Note: I made a slight alteration to this post on June 30, at the request of a Castro employee.
The Castro has a new digital projector. I’m not talking about the kind you might use for conference presentations, then bring home to watch DVDs. I’m talking about the kind of big, 2K projector that’s becoming common in multiplexes.
You may have noticed, if you’ve perused their schedule, that they’re advertising their forthcoming five-day run of Up as being in “Disney Digital 3D.” This is the gadget (or more like “the behemoth”) that makes this possible.
Film purists will object—it’s not film, it doesn’t look like film. My take: If digital projection makes it cheaper in the future to keep classic titles in circulation, I’m willing to compromise.
The Castro is easily the most technically versatile theater in the area. It has two variable speed 35/70mm projectors, a Wurlitzer pipe organ, and Dolby, DTS, and magnetic sound. Digital just adds more versatility.
I asked programmer Event Producer/Coordinator Bill Longen if revival films are likely to be presented digitally. “For the time being they’ll be in 35mm, but eventually they will be digital, too.”
The 2K Christie DLP projector they have now is actually a loaner. The one they ordered—a newer model with a brighter light—is on backorder. But it will also be a Christie DLP projector. The movies come on hard drives that plug into a nearby computer.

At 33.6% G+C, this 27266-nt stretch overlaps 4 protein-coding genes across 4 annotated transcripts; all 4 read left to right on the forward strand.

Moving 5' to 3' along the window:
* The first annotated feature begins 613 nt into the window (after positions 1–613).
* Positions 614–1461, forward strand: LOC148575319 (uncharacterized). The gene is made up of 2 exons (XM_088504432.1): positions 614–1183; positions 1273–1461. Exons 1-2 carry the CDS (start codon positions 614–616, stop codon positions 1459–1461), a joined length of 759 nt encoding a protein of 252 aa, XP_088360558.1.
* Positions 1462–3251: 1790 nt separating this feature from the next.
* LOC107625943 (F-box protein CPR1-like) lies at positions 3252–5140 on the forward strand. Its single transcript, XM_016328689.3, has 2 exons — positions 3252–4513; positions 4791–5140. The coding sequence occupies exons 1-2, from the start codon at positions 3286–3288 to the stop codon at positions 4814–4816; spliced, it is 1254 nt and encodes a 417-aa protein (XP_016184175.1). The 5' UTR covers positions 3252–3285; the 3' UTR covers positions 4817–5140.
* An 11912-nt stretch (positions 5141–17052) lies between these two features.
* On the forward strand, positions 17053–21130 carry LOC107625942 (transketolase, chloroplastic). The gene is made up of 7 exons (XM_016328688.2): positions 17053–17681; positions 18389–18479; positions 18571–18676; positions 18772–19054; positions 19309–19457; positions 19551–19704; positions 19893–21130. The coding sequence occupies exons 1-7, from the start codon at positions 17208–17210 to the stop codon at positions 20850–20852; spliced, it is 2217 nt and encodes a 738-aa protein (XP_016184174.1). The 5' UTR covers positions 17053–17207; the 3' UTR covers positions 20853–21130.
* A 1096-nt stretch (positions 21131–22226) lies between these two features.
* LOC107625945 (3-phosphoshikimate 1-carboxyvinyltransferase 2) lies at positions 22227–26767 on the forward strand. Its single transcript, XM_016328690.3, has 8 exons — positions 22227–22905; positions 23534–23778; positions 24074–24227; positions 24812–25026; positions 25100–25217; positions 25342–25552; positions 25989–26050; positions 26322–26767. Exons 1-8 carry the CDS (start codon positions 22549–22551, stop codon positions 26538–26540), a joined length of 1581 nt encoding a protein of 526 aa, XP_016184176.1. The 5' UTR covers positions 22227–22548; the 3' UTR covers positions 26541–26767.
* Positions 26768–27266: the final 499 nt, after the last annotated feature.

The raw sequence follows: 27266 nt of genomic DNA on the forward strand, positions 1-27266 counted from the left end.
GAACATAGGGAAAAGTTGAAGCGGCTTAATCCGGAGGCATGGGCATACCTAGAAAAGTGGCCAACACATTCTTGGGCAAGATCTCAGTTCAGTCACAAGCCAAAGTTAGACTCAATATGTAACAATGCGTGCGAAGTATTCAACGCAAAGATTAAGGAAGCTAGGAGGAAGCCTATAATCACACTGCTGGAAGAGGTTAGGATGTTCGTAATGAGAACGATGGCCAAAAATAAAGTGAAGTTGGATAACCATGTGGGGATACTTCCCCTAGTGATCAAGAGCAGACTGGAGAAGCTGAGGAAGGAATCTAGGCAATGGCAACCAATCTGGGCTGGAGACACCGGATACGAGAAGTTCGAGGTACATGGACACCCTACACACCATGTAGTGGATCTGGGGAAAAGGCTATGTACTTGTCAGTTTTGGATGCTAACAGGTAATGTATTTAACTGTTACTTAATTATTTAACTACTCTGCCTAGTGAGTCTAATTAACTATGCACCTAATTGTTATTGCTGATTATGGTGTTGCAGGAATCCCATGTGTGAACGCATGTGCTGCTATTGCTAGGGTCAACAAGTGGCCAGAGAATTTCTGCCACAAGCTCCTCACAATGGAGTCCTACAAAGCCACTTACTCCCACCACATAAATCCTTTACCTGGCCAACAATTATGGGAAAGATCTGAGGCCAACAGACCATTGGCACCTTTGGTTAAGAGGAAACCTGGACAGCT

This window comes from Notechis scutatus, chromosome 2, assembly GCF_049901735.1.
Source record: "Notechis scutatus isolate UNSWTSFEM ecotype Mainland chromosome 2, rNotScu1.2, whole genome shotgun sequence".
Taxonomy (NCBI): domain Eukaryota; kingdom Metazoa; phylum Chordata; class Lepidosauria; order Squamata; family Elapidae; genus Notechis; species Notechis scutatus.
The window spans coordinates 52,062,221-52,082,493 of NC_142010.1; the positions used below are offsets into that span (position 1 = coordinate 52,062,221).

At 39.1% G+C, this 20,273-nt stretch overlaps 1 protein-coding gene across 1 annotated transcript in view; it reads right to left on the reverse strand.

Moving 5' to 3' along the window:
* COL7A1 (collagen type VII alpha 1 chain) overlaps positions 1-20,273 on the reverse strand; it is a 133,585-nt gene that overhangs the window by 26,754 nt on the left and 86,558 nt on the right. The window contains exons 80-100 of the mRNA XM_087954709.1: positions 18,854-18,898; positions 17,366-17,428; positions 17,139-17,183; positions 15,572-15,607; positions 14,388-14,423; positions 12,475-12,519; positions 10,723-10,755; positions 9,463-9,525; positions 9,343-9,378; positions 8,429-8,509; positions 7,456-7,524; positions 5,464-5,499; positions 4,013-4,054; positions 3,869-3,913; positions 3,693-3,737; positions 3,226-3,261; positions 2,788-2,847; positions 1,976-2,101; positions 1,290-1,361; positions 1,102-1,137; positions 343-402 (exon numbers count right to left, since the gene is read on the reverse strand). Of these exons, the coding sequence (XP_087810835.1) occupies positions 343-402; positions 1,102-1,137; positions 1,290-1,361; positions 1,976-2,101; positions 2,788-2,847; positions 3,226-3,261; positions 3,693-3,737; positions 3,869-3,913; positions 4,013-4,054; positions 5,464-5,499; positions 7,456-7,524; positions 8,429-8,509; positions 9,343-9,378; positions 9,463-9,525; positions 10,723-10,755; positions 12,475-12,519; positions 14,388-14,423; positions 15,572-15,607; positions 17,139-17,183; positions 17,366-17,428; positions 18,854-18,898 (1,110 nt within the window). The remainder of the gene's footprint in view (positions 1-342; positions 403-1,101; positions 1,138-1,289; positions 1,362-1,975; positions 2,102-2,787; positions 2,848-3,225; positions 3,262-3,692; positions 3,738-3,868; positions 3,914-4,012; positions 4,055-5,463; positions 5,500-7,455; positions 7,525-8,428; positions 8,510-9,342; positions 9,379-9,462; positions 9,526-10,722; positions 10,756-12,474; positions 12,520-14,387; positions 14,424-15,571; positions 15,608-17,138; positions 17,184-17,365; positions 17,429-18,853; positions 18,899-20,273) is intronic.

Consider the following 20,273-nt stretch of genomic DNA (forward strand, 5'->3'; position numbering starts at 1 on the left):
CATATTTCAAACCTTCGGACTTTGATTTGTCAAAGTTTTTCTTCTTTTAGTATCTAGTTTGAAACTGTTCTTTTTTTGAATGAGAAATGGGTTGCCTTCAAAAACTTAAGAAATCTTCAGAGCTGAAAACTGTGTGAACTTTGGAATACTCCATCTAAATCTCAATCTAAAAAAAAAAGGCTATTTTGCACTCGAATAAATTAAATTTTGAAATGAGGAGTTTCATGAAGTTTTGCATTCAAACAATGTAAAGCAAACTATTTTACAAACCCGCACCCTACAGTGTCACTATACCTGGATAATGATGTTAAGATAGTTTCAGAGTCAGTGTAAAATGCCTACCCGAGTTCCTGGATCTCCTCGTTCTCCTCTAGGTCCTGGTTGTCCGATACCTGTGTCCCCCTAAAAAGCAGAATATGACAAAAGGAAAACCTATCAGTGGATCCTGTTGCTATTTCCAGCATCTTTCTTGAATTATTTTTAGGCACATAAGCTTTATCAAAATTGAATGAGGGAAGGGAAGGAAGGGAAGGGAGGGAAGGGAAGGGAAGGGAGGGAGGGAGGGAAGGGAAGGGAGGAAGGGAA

And no, you can’t play DVDs or Blu-ray discs off this machine (which sort of surprised and disappointed me; I still want to see how Blu-ray looks on a really big screen). They’re keeping their older video projector for the assorted video formats they sometimes get for festival fare.
Here’s some of what I saw:
All three projectors. New digital projector in foreground.
Two 35/70mm film projectors in background.
Christie Digital Projector
Projector control panel
(sorry about the soft focus)
Part of the stack of computer stuff beside projector.
Now look closely at that blue screen near the bottom.
That’s close enough.
It displays what the theater is licensed to play.
3D attachment mounted in front of lens.
This spins during 3D projection,
polarizing light in one orientation for frames intended for the right eye,
and in the opposite orientation for the left.
Controller for running two 35mm projectors in sync
for 50’s-style 3D
Filed under: Digital Projection, Technical, Theaters | Tagged: bay area, movies | 3 Comments »